El Paso, Texas (NAPSI) - Once the leading cause of cancer death for women in the United States, cervical cancer is now the most preventable female cancer. Yet it affects women of color more than it does white women.

One reason is that women of color are diagnosed with cervical cancer at a later stage than are white women. Black women are more likely to die from cervical cancer than women of other races or ethnicities, possibly because of decreased access to Pap testing or follow-up treatment.

Almost all cervical cancers are caused by a persistent infection with human papillomavirus (HPV). Almost everyone who is sexually active will be infected with HPV sometime in his or her life. Most of the time the infection goes away, but sometimes, HPV infections can lead to cancer.

Fortunately, many of the HPV infections that cause cervical cancer can be prevented with vaccination. HPV vaccine can decrease cervical cancer rates and help improve the health of women of color in every community.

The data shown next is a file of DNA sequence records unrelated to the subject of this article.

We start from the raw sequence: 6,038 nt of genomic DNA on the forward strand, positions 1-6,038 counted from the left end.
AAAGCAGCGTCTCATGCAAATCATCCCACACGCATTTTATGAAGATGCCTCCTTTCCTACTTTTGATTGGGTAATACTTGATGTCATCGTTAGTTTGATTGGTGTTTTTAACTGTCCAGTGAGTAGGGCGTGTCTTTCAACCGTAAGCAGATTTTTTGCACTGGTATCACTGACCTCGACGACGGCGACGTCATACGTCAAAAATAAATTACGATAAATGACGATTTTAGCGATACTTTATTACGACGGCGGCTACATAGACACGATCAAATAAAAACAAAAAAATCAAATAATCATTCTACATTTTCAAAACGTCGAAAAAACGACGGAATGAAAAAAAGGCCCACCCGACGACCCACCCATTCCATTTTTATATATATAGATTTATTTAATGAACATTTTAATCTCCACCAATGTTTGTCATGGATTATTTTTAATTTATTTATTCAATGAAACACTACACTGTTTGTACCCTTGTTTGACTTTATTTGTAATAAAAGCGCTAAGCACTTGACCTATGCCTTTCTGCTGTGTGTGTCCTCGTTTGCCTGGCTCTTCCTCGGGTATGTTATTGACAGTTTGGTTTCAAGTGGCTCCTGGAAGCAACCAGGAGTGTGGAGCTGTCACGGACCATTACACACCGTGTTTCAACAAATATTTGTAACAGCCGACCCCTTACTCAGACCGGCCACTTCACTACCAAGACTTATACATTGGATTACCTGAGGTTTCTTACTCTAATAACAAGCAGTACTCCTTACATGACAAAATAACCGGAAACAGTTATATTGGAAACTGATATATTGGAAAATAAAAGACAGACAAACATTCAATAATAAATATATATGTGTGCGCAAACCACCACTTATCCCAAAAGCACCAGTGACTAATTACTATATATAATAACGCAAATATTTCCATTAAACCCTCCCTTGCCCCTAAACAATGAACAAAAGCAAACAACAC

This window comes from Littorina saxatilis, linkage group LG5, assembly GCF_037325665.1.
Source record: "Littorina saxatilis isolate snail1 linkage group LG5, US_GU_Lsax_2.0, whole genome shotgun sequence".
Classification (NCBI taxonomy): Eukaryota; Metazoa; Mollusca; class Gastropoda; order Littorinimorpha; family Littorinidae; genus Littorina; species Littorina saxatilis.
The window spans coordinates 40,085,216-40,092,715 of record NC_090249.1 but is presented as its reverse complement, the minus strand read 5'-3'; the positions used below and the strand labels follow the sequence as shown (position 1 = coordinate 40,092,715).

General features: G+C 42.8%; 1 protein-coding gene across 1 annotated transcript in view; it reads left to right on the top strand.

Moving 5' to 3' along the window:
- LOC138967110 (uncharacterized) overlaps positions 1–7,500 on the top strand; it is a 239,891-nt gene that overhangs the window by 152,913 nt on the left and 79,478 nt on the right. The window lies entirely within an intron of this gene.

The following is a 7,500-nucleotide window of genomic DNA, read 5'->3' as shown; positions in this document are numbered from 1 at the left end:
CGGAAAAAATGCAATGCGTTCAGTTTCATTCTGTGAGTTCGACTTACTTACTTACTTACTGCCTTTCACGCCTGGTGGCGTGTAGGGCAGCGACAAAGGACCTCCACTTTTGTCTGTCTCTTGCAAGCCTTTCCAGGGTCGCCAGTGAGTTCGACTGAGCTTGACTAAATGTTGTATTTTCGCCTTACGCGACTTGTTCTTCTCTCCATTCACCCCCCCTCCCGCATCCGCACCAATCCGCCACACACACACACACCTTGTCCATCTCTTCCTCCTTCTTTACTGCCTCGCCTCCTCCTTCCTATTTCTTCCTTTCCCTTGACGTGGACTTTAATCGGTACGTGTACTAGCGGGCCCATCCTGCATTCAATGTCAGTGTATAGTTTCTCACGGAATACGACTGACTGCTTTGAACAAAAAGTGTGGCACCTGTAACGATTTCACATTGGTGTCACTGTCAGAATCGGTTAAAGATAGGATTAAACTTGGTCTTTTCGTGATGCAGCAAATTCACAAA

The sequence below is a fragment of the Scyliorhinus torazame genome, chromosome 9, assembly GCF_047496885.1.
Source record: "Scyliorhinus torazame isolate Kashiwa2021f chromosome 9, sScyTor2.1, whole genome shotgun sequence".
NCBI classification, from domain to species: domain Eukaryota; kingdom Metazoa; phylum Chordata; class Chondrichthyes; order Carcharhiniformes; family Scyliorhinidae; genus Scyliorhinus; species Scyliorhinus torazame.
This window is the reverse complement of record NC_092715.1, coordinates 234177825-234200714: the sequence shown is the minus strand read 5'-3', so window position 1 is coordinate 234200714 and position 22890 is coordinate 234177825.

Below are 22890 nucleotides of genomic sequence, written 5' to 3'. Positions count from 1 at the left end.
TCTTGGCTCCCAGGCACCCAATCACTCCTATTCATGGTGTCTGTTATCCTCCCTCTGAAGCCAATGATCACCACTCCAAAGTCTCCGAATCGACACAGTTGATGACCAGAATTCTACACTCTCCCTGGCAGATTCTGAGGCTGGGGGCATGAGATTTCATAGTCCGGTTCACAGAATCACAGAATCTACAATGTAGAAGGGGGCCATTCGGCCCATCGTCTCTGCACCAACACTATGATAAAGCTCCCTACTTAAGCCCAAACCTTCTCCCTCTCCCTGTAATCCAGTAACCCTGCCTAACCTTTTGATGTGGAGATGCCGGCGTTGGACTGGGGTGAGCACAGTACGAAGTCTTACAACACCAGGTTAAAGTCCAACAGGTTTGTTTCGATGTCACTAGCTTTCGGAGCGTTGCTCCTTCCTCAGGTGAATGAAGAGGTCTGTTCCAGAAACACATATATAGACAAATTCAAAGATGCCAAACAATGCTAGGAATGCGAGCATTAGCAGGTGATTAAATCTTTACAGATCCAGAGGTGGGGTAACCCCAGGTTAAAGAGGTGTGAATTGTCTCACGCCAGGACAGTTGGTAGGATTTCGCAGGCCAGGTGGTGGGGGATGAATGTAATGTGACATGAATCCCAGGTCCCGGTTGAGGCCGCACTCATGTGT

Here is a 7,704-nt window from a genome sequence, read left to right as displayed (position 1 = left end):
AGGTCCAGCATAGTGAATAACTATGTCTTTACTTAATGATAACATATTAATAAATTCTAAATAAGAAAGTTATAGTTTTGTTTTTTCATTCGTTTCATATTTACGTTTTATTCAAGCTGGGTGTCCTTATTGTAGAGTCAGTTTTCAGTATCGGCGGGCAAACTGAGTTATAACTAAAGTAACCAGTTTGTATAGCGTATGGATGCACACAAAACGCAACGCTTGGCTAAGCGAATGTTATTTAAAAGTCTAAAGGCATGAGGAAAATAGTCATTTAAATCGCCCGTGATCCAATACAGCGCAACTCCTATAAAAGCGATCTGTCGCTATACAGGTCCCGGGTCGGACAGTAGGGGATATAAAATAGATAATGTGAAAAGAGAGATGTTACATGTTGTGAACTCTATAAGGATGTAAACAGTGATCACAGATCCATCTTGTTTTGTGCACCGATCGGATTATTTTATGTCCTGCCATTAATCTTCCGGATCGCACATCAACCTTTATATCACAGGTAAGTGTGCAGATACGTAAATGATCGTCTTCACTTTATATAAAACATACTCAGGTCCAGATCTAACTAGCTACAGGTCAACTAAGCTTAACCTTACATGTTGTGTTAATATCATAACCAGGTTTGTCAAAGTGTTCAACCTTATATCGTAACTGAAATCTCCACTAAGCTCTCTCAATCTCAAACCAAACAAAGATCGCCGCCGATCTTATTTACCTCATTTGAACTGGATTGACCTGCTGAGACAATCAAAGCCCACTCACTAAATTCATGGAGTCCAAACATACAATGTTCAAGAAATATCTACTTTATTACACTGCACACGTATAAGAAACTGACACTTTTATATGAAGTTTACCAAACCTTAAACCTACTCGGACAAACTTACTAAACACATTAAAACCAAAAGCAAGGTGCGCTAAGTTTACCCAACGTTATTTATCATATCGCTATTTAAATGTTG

Dr. Iyabode Beysolow, a pediatrician in the Immunization Services Division at the Centers for Disease Control and Prevention (CDC), explains: “We have an entire generation of girls we could protect from getting cervical cancer. Every year, 12,000 women are diagnosed with cervical cancer and 4,000 die. If we can protect girls now with HPV vaccine, we could drastically reduce these numbers.”

HPV also causes vulvar, vaginal, penile, anal and oropharyngeal (back of throat, base of tongue and tonsils) cancers. Screening programs don’t exist for these cancers, so HPV vaccine is even more important for prevention.

There are many ways to reduce your risk for HPV-related cancer:

• Get the HPV vaccine for boys and girls when they are 11 or 12 years old.

• For adult women, see your doctor regularly and get a Pap test when your doctor recommends it.

• Follow up with your doctor if your Pap test results are not normal.

• If your doctor says you have cervical cancer, ask to be referred to a doctor who specializes in treating cancers like this.

• Help spread the word that HPV vaccine is cancer prevention.

For more information, visit www.cdc.gov/Features/HPVvaccine/.